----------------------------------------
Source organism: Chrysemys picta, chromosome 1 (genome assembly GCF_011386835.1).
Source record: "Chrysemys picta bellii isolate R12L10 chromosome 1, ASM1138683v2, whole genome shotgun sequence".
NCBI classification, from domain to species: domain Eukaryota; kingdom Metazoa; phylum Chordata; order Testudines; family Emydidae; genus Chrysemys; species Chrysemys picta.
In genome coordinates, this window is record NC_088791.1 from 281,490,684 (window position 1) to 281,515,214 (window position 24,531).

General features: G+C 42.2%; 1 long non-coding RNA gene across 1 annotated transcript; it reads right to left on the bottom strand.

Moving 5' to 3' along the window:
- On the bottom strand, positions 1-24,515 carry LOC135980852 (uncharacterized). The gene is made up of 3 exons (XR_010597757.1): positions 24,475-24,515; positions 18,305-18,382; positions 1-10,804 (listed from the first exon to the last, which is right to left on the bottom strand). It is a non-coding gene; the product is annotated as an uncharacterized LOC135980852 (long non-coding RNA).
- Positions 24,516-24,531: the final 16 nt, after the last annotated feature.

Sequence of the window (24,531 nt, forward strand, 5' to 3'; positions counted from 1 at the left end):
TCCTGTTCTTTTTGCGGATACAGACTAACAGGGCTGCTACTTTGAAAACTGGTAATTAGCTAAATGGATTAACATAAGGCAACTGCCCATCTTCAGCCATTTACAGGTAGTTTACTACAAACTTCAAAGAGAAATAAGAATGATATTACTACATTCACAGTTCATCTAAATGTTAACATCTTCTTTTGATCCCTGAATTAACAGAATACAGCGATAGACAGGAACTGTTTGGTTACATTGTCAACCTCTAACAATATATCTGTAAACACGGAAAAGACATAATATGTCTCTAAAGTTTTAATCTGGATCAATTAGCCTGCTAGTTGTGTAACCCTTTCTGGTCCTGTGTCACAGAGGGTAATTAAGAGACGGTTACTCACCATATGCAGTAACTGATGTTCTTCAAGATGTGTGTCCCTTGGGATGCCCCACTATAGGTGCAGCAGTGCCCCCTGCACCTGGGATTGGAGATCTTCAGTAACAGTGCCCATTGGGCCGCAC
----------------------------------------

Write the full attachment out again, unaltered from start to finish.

Source organism: Chrysemys picta, chromosome 1 (genome assembly GCF_011386835.1).
Source record: "Chrysemys picta bellii isolate R12L10 chromosome 1, ASM1138683v2, whole genome shotgun sequence".
NCBI classification, from domain to species: domain Eukaryota; kingdom Metazoa; phylum Chordata; order Testudines; family Emydidae; genus Chrysemys; species Chrysemys picta.
In genome coordinates, this window is record NC_088791.1 from 281,490,684 (window position 1) to 281,515,214 (window position 24,531).

General features: G+C 42.2%; 1 long non-coding RNA gene across 1 annotated transcript; it reads right to left on the bottom strand.

Moving 5' to 3' along the window:
- On the bottom strand, positions 1-24,515 carry LOC135980852 (uncharacterized). The gene is made up of 3 exons (XR_010597757.1): positions 24,475-24,515; positions 18,305-18,382; positions 1-10,804 (listed from the first exon to the last, which is right to left on the bottom strand). It is a non-coding gene; the product is annotated as an uncharacterized LOC135980852 (long non-coding RNA).
- Positions 24,516-24,531: the final 16 nt, after the last annotated feature.

Sequence of the window (24,531 nt, forward strand, 5' to 3'; positions counted from 1 at the left end):
TCCTGTTCTTTTTGCGGATACAGACTAACAGGGCTGCTACTTTGAAAACTGGTAATTAGCTAAATGGATTAACATAAGGCAACTGCCCATCTTCAGCCATTTACAGGTAGTTTACTACAAACTTCAAAGAGAAATAAGAATGATATTACTACATTCACAGTTCATCTAAATGTTAACATCTTCTTTTGATCCCTGAATTAACAGAATACAGCGATAGACAGGAACTGTTTGGTTACATTGTCAACCTCTAACAATATATCTGTAAACACGGAAAAGACATAATATGTCTCTAAAGTTTTAATCTGGATCAATTAGCCTGCTAGTTGTGTAACCCTTTCTGGTCCTGTGTCACAGAGGGTAATTAAGAGACGGTTACTCACCATATGCAGTAACTGATGTTCTTCAAGATGTGTGTCCCTTGGGATGCCCCACTATAGGTGCAGCAGTGCCCCCTGCACCTGGGATTGGAGATCTTCAGTAACAGTGCCCATTGGGCCGCAC